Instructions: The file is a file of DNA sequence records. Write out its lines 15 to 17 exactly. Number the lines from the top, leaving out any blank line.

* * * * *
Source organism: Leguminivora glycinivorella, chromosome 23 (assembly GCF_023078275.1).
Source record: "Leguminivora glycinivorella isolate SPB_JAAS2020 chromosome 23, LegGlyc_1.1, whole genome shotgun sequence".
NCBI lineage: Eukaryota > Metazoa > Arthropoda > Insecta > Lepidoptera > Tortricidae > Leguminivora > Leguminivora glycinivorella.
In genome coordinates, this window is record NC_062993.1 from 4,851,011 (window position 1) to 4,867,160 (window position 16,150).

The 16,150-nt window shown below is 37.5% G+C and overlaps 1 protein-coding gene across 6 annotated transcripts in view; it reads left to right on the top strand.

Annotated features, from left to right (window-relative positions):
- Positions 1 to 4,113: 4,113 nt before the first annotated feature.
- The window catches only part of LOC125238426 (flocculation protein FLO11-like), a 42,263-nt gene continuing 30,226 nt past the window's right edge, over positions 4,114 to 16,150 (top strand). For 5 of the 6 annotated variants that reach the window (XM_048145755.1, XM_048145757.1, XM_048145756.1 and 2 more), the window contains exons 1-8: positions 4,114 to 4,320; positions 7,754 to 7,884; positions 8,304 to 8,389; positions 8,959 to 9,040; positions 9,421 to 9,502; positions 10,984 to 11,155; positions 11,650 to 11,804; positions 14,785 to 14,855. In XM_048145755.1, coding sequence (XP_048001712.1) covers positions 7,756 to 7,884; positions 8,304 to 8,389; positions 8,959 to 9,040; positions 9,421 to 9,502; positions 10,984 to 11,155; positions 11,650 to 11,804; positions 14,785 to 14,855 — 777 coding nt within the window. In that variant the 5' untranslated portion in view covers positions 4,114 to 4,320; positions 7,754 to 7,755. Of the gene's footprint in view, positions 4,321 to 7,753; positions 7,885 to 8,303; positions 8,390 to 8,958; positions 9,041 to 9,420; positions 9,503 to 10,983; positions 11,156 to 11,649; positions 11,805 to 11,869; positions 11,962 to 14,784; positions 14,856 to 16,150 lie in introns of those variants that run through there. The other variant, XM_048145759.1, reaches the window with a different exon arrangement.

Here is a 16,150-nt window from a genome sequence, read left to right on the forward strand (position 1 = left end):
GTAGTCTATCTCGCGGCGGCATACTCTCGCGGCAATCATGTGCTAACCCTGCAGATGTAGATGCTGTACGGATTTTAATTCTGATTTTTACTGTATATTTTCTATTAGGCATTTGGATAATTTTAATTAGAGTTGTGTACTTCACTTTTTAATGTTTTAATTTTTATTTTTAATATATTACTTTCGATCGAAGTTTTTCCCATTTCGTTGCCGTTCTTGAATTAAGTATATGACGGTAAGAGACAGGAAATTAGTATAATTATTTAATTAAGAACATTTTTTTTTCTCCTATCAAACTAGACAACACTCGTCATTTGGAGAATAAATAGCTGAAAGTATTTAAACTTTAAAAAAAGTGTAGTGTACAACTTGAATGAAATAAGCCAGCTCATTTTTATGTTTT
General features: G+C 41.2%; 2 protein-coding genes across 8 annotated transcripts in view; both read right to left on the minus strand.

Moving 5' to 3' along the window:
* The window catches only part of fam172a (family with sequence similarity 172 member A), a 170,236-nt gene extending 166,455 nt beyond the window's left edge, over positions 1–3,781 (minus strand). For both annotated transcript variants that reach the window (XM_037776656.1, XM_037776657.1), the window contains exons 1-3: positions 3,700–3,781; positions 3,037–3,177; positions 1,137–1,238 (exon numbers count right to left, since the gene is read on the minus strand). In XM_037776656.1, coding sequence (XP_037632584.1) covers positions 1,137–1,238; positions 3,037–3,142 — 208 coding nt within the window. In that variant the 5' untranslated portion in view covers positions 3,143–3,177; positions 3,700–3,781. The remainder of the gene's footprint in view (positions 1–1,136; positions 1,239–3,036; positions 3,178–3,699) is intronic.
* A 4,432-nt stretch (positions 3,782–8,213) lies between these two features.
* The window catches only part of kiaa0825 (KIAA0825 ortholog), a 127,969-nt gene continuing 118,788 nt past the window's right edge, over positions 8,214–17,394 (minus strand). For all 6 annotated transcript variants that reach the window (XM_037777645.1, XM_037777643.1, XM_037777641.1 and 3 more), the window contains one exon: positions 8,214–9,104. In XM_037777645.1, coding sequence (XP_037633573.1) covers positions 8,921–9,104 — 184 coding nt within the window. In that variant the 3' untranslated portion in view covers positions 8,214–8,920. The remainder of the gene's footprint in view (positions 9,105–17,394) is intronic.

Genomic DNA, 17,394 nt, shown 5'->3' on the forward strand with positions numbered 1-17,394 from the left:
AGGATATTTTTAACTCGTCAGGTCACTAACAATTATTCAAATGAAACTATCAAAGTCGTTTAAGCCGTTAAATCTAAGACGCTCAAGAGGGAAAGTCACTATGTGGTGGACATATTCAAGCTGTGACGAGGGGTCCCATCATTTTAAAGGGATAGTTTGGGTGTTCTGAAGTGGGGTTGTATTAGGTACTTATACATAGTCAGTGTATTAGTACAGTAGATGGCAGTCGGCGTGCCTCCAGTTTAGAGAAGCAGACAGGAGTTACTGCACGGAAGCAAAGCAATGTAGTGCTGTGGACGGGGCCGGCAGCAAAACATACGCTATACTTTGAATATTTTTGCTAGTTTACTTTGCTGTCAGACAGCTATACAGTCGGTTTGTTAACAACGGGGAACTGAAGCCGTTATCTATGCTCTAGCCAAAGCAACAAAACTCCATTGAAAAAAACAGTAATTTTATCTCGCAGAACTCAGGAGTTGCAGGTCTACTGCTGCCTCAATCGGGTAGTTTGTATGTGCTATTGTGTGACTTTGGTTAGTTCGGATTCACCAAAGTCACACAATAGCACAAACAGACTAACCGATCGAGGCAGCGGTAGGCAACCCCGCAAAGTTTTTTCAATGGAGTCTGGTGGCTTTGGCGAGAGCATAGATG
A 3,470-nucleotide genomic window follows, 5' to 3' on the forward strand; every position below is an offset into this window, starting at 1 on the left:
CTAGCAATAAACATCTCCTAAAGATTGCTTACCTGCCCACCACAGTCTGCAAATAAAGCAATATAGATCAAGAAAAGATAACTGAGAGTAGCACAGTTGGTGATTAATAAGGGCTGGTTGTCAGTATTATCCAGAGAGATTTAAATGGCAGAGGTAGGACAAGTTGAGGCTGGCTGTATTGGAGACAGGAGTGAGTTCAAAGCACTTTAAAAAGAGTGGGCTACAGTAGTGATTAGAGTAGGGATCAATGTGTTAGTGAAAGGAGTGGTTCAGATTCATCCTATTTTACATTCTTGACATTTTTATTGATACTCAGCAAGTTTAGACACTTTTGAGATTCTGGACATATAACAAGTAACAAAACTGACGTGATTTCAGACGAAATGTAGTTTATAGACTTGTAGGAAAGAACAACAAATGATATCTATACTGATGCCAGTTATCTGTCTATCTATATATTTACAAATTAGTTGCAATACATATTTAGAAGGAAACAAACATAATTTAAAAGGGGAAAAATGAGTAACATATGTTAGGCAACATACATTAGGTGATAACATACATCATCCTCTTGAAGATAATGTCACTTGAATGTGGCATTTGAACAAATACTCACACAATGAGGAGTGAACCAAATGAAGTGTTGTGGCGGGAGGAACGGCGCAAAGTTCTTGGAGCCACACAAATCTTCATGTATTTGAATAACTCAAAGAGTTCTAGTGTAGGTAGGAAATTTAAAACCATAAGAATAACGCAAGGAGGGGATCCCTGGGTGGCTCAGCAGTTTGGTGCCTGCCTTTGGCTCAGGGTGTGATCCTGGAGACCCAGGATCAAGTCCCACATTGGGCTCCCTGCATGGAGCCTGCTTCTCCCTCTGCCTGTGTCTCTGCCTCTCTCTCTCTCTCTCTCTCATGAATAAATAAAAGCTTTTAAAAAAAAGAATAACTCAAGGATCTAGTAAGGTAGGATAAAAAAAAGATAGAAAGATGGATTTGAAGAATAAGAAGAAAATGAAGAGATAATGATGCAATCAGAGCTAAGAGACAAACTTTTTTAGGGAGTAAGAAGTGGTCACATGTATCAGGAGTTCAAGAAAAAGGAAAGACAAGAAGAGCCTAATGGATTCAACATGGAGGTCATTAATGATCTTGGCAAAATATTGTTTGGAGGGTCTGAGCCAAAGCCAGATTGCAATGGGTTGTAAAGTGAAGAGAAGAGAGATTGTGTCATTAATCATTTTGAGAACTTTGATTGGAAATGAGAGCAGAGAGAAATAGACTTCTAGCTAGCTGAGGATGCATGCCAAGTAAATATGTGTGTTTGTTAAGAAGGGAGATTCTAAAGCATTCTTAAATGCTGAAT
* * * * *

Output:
* The window catches only part of kiaa0825 (KIAA0825 ortholog), a 127,969-nt gene continuing 118,788 nt past the window's right edge, over positions 8,214–17,394 (minus strand). For all 6 annotated transcript variants that reach the window (XM_037777645.1, XM_037777643.1, XM_037777641.1 and 3 more), the window contains one exon: positions 8,214–9,104. In XM_037777645.1, coding sequence (XP_037633573.1) covers positions 8,921–9,104 — 184 coding nt within the window. In that variant the 3' untranslated portion in view covers positions 8,214–8,920. The remainder of the gene's footprint in view (positions 9,105–17,394) is intronic.

Genomic DNA, 17,394 nt, shown 5'->3' on the forward strand with positions numbered 1-17,394 from the left:
AGGATATTTTTAACTCGTCAGGTCACTAACAATTATTCAAATGAAACTATCAAAGTCGTTTAAGCCGTTAAATCTAAGACGCTCAAGAGGGAAAGTCACTATGTGGTGGACATATTCAAGCTGTGACGAGGGGTCCCATCATTTTAAAGGGATAGTTTGGGTGTTCTGAAGTGGGGTTGTATTAGGTACTTATACATAGTCAGTGTATTAGTACAGTAGATGGCAGTCGGCGTGCCTCCAGTTTAGAGAAGCAGACAGGAGTTACTGCACGGAAGCAAAGCAATGTAGTGCTGTGGACGGGGCCGGCAGCAAAACATACGCTATACTTTGAATATTTTTGCTAGTTTACTTTGCTGTCAGACAGCTATACAGTCGGTTTGTTAACAACGGGGAACTGAAGCCGTTATCTATGCTCTAGCCAAAGCAACAAAACTCCATTGAAAAAAACAGTAATTTTATCTCGCAGAACTCAGGAGTTGCAGGTCTACTGCTGCCTCAATCGGGTAGTTTGTATGTGCTATTGTGTGACTTTGGTTAGTTCGGATTCACCAAAGTCACACAATAGCACAAACAGACTAACCGATCGAGGCAGCGGTAGGCAACCCCGCAAAGTTTTTTCAATGGAGTCTGGTGGCTTTGGCGAGAGCATAGATG